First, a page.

FRANKFORT, Ky. (Nov. 23, 2021) – Today, Gov. Andy Beshear provided an update on Kentucky’s workforce development efforts with funds allocated to train 6,388 individuals as the state’s economic momentum and job creation reach new heights.
The Governor announced the Bluegrass State Skills Corp. (BSSC), a group attached to the Kentucky Cabinet for Economic Development that helps private-sector businesses establish industry-specific training programs, recently approved over $3 million in funding to support training efforts at 20 facilities.
“Kentucky’s future is brighter than it has ever been, and with our current economic momentum it is vitally important that we continue to focus on building a skilled workforce that can compete with any in the U.S.,” Gov. Beshear said. “As we work to attract the jobs of tomorrow, we must ensure our workforce has the necessary training for those positions, and programs like BSSC are helping us meet that challenge.”
This month’s allocated funds bring the fiscal year 2022 total to more than $4.8 million in training funds and credits for over 10,500 trainees across nearly 40 Kentucky facilities.
Also approved was the Metropolitan College Tax Credit for just over $4.5 million to benefit more than 2,300 students.
Metro College is a joint education-workforce-economic development initiative between UPS, the University of Louisville, Jefferson Community & Technical College and Louisville Metro and State of Kentucky governments. The partnership provides students with access to tuition-free, post-secondary education and high-quality employment opportunities.
Earlier this year, Gov. Beshear reported BSSC provided approximately $6.1 million in funds and credits in fiscal year 2021 to 111 facilities across the state to train nearly 18,300 Kentucky workers.
BSSC’s Grant-in-Aid (GIA) and Skills Training Investment Credit (STIC) programs assist employers statewide. GIA provides cash reimbursements for occupational and skills upgrade training at Kentucky businesses, while STIC offers state income tax credits for companies to offset the costs for approved training programs. Applications for both programs are accepted and considered for approval by the Bluegrass State Skills Corporation Board of Directors.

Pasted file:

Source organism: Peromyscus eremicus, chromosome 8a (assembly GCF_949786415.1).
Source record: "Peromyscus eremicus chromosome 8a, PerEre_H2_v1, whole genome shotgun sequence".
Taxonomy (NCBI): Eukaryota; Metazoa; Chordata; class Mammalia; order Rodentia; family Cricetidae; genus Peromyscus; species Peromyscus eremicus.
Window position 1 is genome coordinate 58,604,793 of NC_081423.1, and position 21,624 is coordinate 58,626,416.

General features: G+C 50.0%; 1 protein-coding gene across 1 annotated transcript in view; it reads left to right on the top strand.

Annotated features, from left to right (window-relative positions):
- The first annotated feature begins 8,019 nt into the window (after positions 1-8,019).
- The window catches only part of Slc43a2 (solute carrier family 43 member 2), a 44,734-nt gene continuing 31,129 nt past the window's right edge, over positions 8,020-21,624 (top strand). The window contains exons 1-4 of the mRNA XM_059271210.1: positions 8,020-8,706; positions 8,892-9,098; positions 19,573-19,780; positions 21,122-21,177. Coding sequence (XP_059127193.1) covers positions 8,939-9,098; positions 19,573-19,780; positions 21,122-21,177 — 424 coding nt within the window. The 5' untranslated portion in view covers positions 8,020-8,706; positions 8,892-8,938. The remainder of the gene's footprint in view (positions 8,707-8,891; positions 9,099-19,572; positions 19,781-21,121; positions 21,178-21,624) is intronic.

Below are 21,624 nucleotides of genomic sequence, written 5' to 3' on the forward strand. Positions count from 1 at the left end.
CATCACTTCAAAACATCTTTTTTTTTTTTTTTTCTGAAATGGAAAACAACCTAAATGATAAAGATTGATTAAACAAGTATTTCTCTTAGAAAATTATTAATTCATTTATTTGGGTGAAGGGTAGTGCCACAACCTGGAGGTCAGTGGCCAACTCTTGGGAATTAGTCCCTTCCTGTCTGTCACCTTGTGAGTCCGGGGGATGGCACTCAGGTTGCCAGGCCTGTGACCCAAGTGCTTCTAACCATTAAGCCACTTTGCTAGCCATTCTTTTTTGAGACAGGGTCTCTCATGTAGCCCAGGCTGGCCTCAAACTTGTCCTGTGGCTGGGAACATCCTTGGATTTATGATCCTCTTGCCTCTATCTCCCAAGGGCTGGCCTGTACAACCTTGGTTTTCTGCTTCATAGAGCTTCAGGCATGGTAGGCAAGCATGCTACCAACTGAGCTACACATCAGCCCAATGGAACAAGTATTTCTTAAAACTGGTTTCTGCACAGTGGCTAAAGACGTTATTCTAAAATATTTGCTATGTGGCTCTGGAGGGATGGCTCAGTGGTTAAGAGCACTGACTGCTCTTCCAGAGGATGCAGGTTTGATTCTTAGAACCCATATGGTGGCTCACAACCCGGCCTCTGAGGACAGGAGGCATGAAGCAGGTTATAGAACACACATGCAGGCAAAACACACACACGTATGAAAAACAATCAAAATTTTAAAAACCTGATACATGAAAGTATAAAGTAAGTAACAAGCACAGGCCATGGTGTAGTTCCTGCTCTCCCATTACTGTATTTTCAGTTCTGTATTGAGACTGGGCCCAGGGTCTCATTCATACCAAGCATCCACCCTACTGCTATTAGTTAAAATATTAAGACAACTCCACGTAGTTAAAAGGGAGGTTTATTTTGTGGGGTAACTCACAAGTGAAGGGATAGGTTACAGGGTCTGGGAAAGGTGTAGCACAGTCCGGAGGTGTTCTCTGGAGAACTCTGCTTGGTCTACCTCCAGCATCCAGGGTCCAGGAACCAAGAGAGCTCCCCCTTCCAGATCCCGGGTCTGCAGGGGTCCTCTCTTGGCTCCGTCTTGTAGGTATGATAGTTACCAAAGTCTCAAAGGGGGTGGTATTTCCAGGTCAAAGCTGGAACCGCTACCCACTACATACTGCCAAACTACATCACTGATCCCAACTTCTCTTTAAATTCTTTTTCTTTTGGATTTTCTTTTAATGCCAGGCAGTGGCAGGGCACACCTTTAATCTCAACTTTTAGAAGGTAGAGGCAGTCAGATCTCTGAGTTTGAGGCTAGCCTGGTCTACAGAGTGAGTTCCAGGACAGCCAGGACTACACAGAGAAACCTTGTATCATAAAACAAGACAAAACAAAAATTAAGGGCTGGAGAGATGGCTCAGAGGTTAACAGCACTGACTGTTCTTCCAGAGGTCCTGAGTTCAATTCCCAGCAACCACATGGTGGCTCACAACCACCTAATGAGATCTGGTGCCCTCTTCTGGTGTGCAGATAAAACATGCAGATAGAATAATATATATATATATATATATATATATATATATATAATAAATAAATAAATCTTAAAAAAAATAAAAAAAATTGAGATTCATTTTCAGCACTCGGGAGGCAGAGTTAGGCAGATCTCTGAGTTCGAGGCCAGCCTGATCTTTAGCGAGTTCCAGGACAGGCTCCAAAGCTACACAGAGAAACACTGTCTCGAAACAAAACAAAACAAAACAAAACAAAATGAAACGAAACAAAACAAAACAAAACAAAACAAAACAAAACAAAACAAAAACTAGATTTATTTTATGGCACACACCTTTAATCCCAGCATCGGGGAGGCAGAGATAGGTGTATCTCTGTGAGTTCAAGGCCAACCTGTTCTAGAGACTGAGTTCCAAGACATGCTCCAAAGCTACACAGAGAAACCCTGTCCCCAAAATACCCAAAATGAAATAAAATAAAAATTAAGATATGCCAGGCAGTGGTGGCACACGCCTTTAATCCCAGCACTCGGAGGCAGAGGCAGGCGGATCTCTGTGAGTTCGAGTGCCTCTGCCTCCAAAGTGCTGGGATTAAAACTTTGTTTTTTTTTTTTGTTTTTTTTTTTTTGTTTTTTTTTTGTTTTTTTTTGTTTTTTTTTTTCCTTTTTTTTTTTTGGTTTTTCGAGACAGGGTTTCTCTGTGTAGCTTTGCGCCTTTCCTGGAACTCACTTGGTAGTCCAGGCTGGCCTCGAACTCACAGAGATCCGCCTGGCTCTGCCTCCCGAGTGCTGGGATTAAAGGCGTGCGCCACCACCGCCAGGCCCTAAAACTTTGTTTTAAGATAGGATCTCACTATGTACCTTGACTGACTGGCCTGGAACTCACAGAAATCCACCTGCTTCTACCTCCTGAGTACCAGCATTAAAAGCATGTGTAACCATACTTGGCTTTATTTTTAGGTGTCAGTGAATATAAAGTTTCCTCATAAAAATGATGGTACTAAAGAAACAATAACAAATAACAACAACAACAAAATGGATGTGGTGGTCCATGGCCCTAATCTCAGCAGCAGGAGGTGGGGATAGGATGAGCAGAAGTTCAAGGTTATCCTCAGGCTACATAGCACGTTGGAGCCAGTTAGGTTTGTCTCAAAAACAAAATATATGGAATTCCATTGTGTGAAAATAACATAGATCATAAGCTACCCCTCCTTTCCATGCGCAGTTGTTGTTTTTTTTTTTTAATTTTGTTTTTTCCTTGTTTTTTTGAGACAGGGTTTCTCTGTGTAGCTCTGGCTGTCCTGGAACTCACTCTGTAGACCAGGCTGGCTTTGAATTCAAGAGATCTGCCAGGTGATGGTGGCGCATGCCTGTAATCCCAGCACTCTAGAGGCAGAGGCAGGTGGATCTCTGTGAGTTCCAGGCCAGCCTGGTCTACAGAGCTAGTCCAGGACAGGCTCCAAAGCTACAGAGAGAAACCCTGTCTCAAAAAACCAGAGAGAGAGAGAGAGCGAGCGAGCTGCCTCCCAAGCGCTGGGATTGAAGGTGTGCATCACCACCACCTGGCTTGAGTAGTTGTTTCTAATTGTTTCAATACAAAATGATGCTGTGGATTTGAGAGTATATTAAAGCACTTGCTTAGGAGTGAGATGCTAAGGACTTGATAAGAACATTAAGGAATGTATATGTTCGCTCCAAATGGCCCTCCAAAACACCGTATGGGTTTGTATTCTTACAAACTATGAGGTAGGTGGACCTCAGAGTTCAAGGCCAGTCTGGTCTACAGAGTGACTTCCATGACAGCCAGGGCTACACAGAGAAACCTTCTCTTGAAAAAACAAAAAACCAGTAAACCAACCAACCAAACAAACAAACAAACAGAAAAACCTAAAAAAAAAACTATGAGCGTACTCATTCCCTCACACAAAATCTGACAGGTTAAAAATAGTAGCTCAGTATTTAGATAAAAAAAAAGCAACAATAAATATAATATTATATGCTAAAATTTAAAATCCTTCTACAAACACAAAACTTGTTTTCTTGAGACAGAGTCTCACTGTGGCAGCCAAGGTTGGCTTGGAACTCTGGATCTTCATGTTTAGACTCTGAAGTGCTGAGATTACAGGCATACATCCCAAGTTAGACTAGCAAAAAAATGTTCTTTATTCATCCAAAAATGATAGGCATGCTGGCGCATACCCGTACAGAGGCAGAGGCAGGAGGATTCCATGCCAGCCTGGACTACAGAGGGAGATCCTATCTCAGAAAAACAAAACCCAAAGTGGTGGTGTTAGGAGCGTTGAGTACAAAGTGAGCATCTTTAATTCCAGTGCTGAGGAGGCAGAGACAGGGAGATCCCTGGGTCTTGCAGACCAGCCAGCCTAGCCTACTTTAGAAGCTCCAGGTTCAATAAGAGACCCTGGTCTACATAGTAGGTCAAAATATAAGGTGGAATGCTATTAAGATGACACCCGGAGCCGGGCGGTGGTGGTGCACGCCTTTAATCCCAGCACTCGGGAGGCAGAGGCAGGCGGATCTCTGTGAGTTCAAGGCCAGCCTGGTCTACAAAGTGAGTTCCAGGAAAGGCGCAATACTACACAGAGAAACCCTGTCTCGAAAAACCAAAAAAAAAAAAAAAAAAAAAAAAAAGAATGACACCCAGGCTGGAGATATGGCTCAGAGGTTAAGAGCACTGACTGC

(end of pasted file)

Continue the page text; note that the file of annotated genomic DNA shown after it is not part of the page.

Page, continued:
BSSC incentives are available to a range of operations, including manufacturing, agribusiness, nonretail service or technology, headquarters operations, state-licensed hospital operations, coal severing and processing, alternative fuel, gasification, renewable energy production and carbon dioxide transmission pipelines.
For more information on the Bluegrass State Skills Corp. or to apply for workforce training assistance, visit ced.ky.gov/BSSC.
Kentucky’s investment in workforce development furthers recent economic momentum in the commonwealth, as the state builds back stronger in response to the effects of the pandemic.
This year, the commonwealth has shattered every economic development record in the books for yearly investment totals. Year-to-date, private-sector new-location and expansion announcements include over $10 billion in total planned investment and commitments to create 15,200-plus full-time jobs across the coming years. Through September, Kentucky’s average incentivized hourly wage is $24.15 before benefits, a 10% increase over the previous year.
In September, Gov. Beshear, Ford Motor Co. Executive Chair Bill Ford, CEO Jim Farley and Dong-Seob Jee, president of SK Innovation’s battery business, announcedthe single largest economic development project in the history of the commonwealth, celebrating a transformative $5.8 billion investment that will create 5,000 jobs and places Kentucky at the forefront of the automotive industry’s future.
In July, thanks to strong fiscal management by the Beshear administration, the state budget office reported the commonwealth ended the 2021 fiscal year with a general fund surplus of over $1.1 billion – the highest ever in the commonwealth – and a 10.9% increase in general fund receipts to $12.8 billion.
In May, Moody’s Analytics published a positive economic outlook for Kentucky, noting mass vaccination as the driving force behind a sustained recovery in consumer services. The state’s recovery, Moody’s said, benefited from earlier reopening efforts and increased demand for manufactured goods over services. The report also found Kentucky’s manufacturing industry outperformed the nation’s since the national downturn last year.
Fitch Ratings in May improved the state’s financial outlook to stable, reflecting the commonwealth’s solid economic recovery. The state’s April sales tax receipts set an all-time monthly record at $486.5 million, as did vehicle usage tax receipts at over $64 million.
In March, Site Selection magazine’s annual Governor’s Cup rankings for 2020 positioned Kentucky atop the South Central region, and third nationally, for qualifying projects per capita. The commonwealth also placed seventh overall in total projects, the highest of any state with a population under 5 million. Site Selection also recently placed Kentucky in a tie for fifth in its 2021 Prosperity Cup rankings, positioning the state among the national leaders for business climate.
Information on Kentucky’s economic development efforts and programs is available at www.CED.ky.gov. Fans of the Cabinet for Economic Development can also join the discussion at facebook.com/CEDkygov, on Twitter @CEDkygov and LinkedIn.